Travel that’s virtually ‘Bot and sold
Intelligent, automated virtual assistants are customizing and streamlining the travel industry.
By the time Alex had turned 1 year old, she had correctly answered nearly 10 million questions.
Now, before you go suicidal with guilt over your lack of parenting skills, please understand that Alex is no ordinary 1-year-old. In fact, Alex isn’t even human, although many Continental Airlines customers might beg to differ.
Rise of the Intelligent Virtual Assistants
You see, Alex is the next generation of intelligent virtual assistants (IVAs) that are suddenly sprouting like dandelions after a spring rain. Most of us are familiar with Siri, Apple’s new iPhone automated personal assistant. Travelers booking with Alaska Air are familiar with “Jenn” in the same way that Continental and United customers know Alex. These new breed of travel ‘bots are rapidly becoming the darlings of the industry for their calm, dependable manner, and their ability to answer questions 24/7 without having to take a bathroom break.
These virtual agents are being created by Next IT, a technology company based in Spokane, WA. Next IT’s newest product is a more powerful offering dubbed ActiveAgent for Airlines. This next generation virtual assistant is designed to more quickly answer question concerning reservations, flight times, baggage fees, and more. In fact, this new breed of virtual agent can also offer upgrades for hotels or car rentals, a feature that excites the airlines because it has the capability of driving ancillary revenue on their websites. What’s more, IVAs would be able to call the customer’s attention to the benefits of paying for travels with credit cards that offer the most mileage points—recommendations travelers would normally only expect from a live customer service rep. How cool is that?
Superstar customer service
Alex and her kin were created to quickly put customers in touch with the information they’re looking for. With language-recognition and context-awareness technologies, she’s able to interact with customers much like a human would, understanding the true intent of questions people ask using their own everyday language. And to be honest, Alex is a superstar. Once a customer asks a question, Alex responds both in writing and audibly while navigating the customer to the web page that is most pertinent to the conversation. In the process, Alex has created a unique, intuitive and technologically satisfying customer experience.
Fred Brown, CEO of Next IT, said in a press release that the new service was developed from the detailed data-crunching of more than 40 million travel-related questions. The service “knows what airline customers are going to ask and what solution to offer to quickly and accurately resolve their request,” said Brown, adding that “it’s the difference between hiring a recent college graduate and hiring a trained professional with years of experience.”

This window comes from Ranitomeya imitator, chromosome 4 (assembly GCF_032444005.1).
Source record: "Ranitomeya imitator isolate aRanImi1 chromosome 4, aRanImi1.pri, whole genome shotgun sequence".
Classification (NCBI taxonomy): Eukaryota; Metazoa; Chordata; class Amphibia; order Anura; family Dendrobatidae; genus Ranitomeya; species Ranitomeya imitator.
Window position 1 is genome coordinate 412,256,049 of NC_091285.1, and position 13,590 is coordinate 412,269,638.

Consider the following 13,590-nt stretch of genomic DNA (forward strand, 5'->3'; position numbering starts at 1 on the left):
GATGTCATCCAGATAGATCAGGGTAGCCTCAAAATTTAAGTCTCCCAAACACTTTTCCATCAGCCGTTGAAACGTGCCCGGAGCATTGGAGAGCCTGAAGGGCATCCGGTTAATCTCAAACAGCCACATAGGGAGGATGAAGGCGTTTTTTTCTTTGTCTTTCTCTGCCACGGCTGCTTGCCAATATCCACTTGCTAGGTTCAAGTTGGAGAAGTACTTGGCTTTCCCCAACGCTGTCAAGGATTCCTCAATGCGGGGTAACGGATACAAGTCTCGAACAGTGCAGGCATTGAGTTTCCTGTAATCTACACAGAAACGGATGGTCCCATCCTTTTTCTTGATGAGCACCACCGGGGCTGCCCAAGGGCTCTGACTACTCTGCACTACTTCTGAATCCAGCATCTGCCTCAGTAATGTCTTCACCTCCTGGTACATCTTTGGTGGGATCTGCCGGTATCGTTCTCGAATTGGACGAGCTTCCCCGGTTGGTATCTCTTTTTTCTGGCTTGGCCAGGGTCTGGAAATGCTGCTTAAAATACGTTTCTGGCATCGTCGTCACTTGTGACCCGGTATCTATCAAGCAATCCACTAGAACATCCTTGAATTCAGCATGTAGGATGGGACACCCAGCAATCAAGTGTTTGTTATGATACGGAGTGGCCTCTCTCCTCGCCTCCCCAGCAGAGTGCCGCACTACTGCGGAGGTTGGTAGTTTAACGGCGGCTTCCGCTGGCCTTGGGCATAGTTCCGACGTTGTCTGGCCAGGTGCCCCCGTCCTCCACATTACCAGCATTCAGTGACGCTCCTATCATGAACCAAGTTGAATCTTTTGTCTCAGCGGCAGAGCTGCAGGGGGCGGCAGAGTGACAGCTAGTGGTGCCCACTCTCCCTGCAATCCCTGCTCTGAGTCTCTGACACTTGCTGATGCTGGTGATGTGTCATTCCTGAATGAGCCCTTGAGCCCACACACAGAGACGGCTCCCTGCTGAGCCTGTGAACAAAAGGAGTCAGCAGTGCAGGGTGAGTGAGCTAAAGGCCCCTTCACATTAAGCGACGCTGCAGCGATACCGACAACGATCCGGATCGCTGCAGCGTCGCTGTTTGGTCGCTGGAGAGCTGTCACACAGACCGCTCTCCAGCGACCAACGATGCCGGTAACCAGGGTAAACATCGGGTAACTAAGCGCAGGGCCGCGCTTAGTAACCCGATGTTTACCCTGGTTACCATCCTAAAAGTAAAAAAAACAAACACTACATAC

Human Emulation Software meets travel
You can imagine that ol’ Fred is not going to make many friends among the college set, or anyone else looking for a job. But, hey, that’s the digital life in the world of Human Emulation Software, so we better get used to it.
The key to success for IVAs, according to Dr. Charles Wooters, chief scientist at Next IT, is transforming customer information into personalized service, a key factor in the future of customer loyalty.
Personalized customer service
In an article on Tnooz.com, Dr. Wooters said: “Airlines will know customer preferences, what ‘home’ means for a traveler, if he likes aisle seats on morning flights, and – most importantly for use on third-party aggregators – what his preferred airline is. The massive amounts of data that can be gleaned and analyzed from logged conversations give a true window into what customers really want.”
Dr. Wooters notes that passengers view airline flights as a “commodity, where price and schedule are more important than brand.” But he points out that beyond the hunt for the lowest fare, customers are seeking greater personalized service. “They want their individual needs to be recognized and will support a brand that demonstrates that it understands their expectations, needs, quirks, and specific requests,” he said.
Of course, nobody’s perfect, even Alex. With anything “new” there’s always a few hiccups along the way, particularly with technology. For instance, when the swine flu hit three years ago, Jenn of Alaska Airlines had no answer for questions because she’d never heard of influenza before. To be honest, it wasn’t her area of expertise. But with a little programming magic, in a few hours Jenn was a veritable encyclopedia of influenza info.
And while the patients were busy getting their swine flu shots, programmers were doing their best to make sure Jenn, Alex, and the rest of the IVA staff didn’t catch a virus as well.
So the next time you want to book a flight, don’t be surprised if you encounter an IVA who seems to know it all. Chances are, they just might.